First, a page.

Comparison of the Virulence Potential of Acinetobacter Strains from Clinical and Environmental SourcesReport as inadecuate

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Several Acinetobacter strains have utility for biotechnology applications, yet some are opportunistic pathogens. We compared strains of seven Acinetobacter species baumannii, Ab; calcoaceticus, Ac; guillouiae, Ag; haemolyticus, Ah; lwoffii, Al; junii, Aj; and venetianus, Av-RAG-1 for their potential virulence attributes, including proliferation in mammalian cell conditions, haemolytic-cytolytic activity, ability to elicit inflammatory signals, and antibiotic susceptibility. Only Ah grew at 102 and 104 bacteria-well in mammalian cell culture medium at 37°C. However, co-culture with colonic epithelial cells HT29 improved growth of all bacterial strains, except Av-RAG-1. Cytotoxicity of Ab and Ah toward HT29 was at least double that of other test bacteria. These effects included bacterial adherence, loss of metabolism, substrate detachment, and cytolysis. Only Ab and Ah exhibited resistance to killing by macrophage-like J774A.1 cells. Haemolytic activity of Ah and Av-RAG-1 was strong, but undetectable for other strains. When killed with an antibiotic, Ab, Ah, Aj and Av-RAG-1 induced 3 to 9-fold elevated HT29 interleukin IL-8 levels. However, none of the strains altered levels of J774A.1 pro-inflammatory cytokines IL-1β, IL-6 and tumor necrosis factor-α. Antibiotic susceptibility profiling showed that Ab, Ag and Aj were viable at low concentrations of some antibiotics. All strains were positive for virulence factor genes ompA and epsA, and negative for mutations in gyrA and parC genes that convey fluoroquinolone resistance. The data demonstrate that Av-RAG-1, Ag and Al lack some potentially harmful characteristics compared to other Acinetobacter strains tested, but the biotechnology candidate Av-RAG-1 should be scrutinized further prior to widespread use.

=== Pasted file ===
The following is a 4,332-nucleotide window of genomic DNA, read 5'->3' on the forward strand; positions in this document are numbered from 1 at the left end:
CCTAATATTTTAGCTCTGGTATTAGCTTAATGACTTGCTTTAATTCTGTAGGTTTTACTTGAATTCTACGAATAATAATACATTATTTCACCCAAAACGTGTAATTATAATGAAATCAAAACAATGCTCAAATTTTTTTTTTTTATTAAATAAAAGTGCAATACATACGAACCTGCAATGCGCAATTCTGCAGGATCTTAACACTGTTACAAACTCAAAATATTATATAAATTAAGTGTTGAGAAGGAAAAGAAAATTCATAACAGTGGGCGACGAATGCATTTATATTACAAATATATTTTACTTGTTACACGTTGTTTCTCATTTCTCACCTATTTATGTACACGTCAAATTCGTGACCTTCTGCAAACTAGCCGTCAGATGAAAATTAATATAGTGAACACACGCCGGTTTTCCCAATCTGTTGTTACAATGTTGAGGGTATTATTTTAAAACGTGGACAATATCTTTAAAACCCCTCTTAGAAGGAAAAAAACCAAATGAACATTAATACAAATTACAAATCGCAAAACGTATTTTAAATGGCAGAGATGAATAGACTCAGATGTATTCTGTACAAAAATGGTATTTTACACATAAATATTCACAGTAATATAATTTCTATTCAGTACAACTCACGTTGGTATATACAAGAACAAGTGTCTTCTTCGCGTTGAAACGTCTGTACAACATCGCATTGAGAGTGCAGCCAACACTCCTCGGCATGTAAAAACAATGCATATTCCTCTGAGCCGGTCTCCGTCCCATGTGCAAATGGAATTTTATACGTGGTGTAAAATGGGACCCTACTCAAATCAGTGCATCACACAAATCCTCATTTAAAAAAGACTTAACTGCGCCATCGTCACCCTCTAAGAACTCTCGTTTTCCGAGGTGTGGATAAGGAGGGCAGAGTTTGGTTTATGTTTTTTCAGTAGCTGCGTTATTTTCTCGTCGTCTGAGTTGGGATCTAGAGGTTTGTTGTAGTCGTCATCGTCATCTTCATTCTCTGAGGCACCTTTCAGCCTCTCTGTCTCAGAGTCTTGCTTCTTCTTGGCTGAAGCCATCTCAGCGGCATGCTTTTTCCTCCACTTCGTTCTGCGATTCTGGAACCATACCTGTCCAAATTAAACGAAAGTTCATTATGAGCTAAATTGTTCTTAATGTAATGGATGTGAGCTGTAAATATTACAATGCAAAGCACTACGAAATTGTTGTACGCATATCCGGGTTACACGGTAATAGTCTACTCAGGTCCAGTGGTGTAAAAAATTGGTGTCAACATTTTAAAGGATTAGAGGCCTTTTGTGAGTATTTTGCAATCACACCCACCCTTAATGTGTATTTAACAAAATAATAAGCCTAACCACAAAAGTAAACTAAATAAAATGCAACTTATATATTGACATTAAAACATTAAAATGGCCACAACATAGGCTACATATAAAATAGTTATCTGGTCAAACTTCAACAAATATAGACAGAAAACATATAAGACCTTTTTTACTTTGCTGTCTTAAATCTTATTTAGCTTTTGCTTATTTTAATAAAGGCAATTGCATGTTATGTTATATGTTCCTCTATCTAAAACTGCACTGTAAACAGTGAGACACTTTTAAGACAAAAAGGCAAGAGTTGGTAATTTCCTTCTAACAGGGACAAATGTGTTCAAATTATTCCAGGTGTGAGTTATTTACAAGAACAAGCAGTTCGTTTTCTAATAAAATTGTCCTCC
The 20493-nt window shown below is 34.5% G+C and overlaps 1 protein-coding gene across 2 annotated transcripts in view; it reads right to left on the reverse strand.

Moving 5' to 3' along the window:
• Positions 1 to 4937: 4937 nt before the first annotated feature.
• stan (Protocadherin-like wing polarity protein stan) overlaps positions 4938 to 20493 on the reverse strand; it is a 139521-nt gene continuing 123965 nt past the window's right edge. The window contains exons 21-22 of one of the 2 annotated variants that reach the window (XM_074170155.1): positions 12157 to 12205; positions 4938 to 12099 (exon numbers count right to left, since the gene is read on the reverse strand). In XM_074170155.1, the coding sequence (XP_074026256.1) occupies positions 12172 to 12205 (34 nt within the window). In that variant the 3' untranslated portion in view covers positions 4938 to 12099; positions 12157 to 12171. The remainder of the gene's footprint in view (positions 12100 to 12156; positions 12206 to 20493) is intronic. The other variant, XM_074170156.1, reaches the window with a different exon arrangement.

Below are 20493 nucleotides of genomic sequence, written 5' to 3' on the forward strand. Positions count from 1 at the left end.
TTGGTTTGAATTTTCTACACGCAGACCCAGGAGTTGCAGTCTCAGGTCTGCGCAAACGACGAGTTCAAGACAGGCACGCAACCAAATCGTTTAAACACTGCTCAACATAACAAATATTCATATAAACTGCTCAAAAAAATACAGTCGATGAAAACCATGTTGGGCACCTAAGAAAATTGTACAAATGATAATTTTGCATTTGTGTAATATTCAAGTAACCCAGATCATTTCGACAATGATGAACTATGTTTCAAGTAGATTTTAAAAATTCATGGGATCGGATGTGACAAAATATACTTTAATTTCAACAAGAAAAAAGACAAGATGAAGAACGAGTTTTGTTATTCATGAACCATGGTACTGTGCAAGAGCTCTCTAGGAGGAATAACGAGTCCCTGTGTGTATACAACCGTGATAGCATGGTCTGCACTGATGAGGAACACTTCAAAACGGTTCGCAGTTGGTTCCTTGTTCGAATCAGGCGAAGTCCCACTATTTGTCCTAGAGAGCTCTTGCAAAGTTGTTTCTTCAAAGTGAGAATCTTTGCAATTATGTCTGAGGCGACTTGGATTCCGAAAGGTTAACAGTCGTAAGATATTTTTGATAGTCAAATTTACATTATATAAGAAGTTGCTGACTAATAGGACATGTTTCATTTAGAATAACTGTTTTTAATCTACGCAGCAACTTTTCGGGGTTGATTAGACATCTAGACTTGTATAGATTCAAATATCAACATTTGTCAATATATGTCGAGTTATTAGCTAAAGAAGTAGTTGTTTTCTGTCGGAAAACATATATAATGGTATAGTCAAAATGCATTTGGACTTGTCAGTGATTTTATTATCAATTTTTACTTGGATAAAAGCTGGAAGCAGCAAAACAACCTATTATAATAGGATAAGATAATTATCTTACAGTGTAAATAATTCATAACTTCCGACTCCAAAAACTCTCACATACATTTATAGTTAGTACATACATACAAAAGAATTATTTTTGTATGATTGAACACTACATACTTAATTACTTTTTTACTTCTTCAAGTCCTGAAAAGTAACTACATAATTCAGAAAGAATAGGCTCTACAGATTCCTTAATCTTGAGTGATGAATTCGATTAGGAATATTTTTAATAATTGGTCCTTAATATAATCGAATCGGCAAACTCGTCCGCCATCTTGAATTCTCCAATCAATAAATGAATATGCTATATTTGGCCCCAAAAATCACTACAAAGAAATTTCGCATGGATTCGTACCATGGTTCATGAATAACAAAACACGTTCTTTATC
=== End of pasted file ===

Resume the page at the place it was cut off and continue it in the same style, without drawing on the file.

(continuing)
Author: Azam F. Tayabali , Kathy C. Nguyen, Philip S. Shwed, Jennifer Crosthwait, Gordon Coleman, Verner L. Seligy



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